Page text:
Lotus leggings are also $50 a pop and are made of fast fashion fabric. Essentially you’re paying for a low quality product at a high price. JUST BOYCOTT Lotus leggings!
Related: DO NOT SHOP Lotus Leggings
#11 Poprageous VS Lotus Leggings
Poprageous makes awesome spandex wear for women. Here are their awesome almond blossom leggings. Lotus Leggings copied them even down to the shoes worn by their model.
#12 lululemon VS Lotus Instyle
lululemon‘s Tech Mesh legging ($118) are made with high-quality mesh panels. You can usually tell the difference in quality between the two variations.
The cheaper brand ($25) uses low-quality mesh fabric that itches. The mesh panels also do not stretch as much as lululemon‘s high-quality technical mesh.
#13 Flexi Lexi VS Lotus Leggings
Flexi Lexi also fell victim to Lotus Leggings’ shenanigans! *shakes fist*
Flexi Lexi is based out of Thailand and is minority and women-owned. Lotus leggings has copied more than just this style of leggings by Flexi Lexi.
#14 ALO Yoga VS Lotus Leggings
ALO Yoga‘s blue butterfly leggings were duped by Lotus Leggings. You can tell in the images the fabric quality stretches to white.
ALO Yoga is also not an innocent company. They’ve been known to shaft yoga instructors and favor more athletic or circus instructors with huge followings. Their business model perpetuates a specific yoga body type that is not inclusive.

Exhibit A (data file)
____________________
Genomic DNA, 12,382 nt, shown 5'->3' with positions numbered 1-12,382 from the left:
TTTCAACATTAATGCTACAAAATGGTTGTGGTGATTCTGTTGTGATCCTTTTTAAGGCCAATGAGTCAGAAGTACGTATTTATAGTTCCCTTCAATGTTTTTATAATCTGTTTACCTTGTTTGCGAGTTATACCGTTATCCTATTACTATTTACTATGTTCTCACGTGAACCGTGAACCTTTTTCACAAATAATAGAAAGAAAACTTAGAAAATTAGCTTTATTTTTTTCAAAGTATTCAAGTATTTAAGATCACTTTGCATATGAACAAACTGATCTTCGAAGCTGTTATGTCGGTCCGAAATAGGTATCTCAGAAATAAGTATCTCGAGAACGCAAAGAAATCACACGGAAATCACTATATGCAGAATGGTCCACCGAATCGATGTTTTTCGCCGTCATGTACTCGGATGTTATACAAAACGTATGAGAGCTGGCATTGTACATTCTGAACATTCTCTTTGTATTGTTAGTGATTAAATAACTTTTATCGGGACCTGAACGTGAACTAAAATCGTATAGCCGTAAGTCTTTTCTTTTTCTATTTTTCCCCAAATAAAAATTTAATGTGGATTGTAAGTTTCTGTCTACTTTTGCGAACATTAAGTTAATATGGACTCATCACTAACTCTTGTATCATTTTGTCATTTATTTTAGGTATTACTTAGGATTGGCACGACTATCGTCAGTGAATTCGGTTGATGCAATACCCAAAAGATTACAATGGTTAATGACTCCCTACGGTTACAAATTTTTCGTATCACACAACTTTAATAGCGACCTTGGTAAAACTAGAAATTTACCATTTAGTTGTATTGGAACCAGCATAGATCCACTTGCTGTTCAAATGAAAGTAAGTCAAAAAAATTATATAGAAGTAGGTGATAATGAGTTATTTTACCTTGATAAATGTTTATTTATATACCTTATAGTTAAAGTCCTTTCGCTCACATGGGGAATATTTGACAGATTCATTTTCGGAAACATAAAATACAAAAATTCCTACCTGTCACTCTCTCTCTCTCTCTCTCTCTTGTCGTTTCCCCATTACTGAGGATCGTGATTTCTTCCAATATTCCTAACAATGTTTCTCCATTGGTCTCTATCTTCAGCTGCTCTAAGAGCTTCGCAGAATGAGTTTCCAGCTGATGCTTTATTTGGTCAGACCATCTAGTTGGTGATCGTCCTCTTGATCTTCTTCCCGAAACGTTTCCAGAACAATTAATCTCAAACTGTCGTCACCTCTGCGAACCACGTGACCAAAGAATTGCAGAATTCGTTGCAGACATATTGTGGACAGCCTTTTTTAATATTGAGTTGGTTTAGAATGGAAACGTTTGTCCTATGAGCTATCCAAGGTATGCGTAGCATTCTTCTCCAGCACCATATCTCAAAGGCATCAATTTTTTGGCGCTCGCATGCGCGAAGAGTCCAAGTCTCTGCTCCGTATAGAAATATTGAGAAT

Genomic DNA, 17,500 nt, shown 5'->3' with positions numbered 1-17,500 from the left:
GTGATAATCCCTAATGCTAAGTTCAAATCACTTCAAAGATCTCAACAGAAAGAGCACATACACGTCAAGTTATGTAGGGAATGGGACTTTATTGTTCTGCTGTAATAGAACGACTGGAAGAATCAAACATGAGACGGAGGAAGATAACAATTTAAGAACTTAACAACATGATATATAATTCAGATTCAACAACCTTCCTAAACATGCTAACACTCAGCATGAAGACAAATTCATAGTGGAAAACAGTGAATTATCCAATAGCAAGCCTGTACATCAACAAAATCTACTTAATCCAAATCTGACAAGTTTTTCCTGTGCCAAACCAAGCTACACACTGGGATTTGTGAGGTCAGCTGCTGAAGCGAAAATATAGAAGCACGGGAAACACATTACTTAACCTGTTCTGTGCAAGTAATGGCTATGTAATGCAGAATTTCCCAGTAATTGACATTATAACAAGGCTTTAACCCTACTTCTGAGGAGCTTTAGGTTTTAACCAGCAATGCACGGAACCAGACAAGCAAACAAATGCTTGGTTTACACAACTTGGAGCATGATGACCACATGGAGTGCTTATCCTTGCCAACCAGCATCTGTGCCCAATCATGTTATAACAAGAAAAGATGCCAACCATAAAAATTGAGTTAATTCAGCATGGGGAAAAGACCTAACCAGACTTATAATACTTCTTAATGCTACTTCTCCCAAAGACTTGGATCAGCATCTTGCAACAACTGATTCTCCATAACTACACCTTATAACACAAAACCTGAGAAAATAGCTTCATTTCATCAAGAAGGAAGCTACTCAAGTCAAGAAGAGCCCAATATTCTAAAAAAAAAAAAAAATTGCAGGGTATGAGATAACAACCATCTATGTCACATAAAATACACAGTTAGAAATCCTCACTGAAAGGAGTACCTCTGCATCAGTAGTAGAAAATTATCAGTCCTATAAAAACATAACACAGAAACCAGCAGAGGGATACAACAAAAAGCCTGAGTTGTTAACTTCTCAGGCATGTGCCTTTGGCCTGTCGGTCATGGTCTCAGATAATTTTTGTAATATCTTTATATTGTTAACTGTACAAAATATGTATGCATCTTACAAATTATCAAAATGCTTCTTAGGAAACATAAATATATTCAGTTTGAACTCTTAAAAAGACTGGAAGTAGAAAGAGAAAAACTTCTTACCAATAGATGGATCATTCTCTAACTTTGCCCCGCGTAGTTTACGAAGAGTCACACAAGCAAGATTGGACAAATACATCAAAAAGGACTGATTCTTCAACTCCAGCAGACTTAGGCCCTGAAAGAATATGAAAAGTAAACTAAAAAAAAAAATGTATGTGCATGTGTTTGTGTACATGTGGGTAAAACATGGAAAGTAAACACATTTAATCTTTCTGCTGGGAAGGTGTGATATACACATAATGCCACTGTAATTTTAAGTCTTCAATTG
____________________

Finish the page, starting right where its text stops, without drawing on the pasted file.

#15 Lularoe VS Lotus Leggings
Lularoe’s blue pineapple print leggings were also copied by Lotus Leggings.
Lularoe is an MLM with their own faults. Lotus Leggings just has no shame in stealing the best prints and profiting off theft.
#16 Chill by Will VS Forever21
#17 Athleta VS Forever21
Athleta’s Convergence sports bra was copied by Forever21. You can tell the difference in fabric quality and fit. Forever21 also runs small. I wear a small in Athleta and have to size up to a LARGE in Forever21. Way to boost my self-esteem.
You’re also better off buying at Athleta because they stand behind their product 100% and will honor returns if something does not perform well or fit perfectly.
#18 K-Deer VS Athleta
Eventually, Athleta pulled their stripe leggings from their shelves due to a combination of public outcry and other quality issues. I later spotted their striped leggings for sale at TJ Maxx.
Related: K-Deer Molly Stripe Leggings Review
Seeing these copycat activewear brands profiting off another’s hard work is very frustrating. Copycats ultimately steal potential business away from companies who have done all the hard work for them. For most buyers, it’s natural to go with a company offering a similar item for a cheaper price.
The best course of action is to direct your hard-earned dollars and support small businesses. It’s our duty to look into a brand’s ethos and understand whether they’re there to make a quick buck or if they’re actually present and connecting with their customers.
In the end, we should be responsible consumers and buy directly from brands who put all their effort into creating and growing their business honestly and ethically.
What other brands should we avoid? Take our quick survey and let’s take these awful companies down!